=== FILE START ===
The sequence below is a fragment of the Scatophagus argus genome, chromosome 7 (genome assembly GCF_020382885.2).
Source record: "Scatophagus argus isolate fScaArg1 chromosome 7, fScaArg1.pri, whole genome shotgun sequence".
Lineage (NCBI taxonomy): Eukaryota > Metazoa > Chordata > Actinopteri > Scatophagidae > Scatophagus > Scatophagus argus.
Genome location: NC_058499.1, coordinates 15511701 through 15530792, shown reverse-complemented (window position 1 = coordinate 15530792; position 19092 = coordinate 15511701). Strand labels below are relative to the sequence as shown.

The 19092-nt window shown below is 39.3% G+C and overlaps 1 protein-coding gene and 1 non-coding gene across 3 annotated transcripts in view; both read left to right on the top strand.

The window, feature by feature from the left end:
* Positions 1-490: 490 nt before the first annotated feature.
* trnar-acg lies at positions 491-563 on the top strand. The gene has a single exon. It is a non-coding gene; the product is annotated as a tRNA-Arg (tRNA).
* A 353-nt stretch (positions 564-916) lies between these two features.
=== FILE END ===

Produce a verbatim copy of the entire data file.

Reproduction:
The sequence below is a fragment of the Scatophagus argus genome, chromosome 7 (genome assembly GCF_020382885.2).
Source record: "Scatophagus argus isolate fScaArg1 chromosome 7, fScaArg1.pri, whole genome shotgun sequence".
Lineage (NCBI taxonomy): Eukaryota > Metazoa > Chordata > Actinopteri > Scatophagidae > Scatophagus > Scatophagus argus.
Genome location: NC_058499.1, coordinates 15511701 through 15530792, shown reverse-complemented (window position 1 = coordinate 15530792; position 19092 = coordinate 15511701). Strand labels below are relative to the sequence as shown.

The 19092-nt window shown below is 39.3% G+C and overlaps 1 protein-coding gene and 1 non-coding gene across 3 annotated transcripts in view; both read left to right on the top strand.

The window, feature by feature from the left end:
* Positions 1-490: 490 nt before the first annotated feature.
* trnar-acg lies at positions 491-563 on the top strand. The gene has a single exon. It is a non-coding gene; the product is annotated as a tRNA-Arg (tRNA).
* A 353-nt stretch (positions 564-916) lies between these two features.